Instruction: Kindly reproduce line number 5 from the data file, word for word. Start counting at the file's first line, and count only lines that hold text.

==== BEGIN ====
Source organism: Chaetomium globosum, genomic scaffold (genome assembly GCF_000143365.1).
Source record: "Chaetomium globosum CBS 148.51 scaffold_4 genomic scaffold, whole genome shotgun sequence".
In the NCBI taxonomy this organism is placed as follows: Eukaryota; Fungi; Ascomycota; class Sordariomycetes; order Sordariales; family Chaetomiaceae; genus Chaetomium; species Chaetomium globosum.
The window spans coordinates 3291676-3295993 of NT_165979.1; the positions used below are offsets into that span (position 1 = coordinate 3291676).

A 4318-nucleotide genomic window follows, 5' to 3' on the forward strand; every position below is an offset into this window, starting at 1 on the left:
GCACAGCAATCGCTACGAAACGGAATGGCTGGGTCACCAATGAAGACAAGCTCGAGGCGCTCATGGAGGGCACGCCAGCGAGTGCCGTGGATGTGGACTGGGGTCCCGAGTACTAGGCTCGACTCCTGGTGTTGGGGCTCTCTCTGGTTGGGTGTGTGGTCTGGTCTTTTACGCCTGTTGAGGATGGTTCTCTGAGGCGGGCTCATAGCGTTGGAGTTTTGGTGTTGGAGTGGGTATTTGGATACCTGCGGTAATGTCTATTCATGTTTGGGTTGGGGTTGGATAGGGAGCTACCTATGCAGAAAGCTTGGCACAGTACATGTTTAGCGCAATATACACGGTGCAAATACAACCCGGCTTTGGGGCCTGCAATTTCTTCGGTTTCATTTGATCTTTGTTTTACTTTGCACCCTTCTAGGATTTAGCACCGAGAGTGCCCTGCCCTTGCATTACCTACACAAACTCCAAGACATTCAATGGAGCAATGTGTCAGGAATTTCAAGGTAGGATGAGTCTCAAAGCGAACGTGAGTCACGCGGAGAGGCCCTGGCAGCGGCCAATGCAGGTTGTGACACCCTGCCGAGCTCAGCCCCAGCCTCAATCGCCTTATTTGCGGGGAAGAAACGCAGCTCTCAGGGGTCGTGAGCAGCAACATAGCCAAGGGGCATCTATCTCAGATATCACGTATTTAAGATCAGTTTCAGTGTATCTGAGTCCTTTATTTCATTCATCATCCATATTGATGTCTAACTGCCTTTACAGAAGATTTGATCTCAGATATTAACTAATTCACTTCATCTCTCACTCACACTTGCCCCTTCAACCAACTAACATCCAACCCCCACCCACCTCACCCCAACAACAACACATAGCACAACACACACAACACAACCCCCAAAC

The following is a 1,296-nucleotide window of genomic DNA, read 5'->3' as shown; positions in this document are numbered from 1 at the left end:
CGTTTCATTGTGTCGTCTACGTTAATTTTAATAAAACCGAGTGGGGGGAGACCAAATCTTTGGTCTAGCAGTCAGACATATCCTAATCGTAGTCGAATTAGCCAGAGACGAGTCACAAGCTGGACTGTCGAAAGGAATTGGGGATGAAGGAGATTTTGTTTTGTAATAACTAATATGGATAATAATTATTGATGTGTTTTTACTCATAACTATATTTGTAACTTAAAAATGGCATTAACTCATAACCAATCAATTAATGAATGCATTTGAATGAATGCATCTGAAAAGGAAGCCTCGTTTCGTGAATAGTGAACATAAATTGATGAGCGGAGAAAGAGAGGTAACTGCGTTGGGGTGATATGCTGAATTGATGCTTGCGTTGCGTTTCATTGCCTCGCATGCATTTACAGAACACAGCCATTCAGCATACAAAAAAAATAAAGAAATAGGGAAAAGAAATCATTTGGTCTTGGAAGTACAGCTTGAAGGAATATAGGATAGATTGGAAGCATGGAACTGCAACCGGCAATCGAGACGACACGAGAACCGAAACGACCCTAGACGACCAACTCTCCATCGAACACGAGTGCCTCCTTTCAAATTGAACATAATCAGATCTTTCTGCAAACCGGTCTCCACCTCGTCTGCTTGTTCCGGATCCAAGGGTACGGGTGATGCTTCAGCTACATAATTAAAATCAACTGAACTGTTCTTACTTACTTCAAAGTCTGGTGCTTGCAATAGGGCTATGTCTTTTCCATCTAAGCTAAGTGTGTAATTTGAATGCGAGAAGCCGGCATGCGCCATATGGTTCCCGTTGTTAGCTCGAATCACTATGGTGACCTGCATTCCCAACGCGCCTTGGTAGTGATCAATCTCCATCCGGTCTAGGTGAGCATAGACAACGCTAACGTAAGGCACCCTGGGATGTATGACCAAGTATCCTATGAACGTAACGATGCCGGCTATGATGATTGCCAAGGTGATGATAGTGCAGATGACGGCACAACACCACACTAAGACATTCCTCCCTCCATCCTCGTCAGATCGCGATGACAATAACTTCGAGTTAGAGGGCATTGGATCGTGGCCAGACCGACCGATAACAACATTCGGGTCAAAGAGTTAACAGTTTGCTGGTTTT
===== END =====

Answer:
A 4318-nucleotide genomic window follows, 5' to 3' on the forward strand; every position below is an offset into this window, starting at 1 on the left: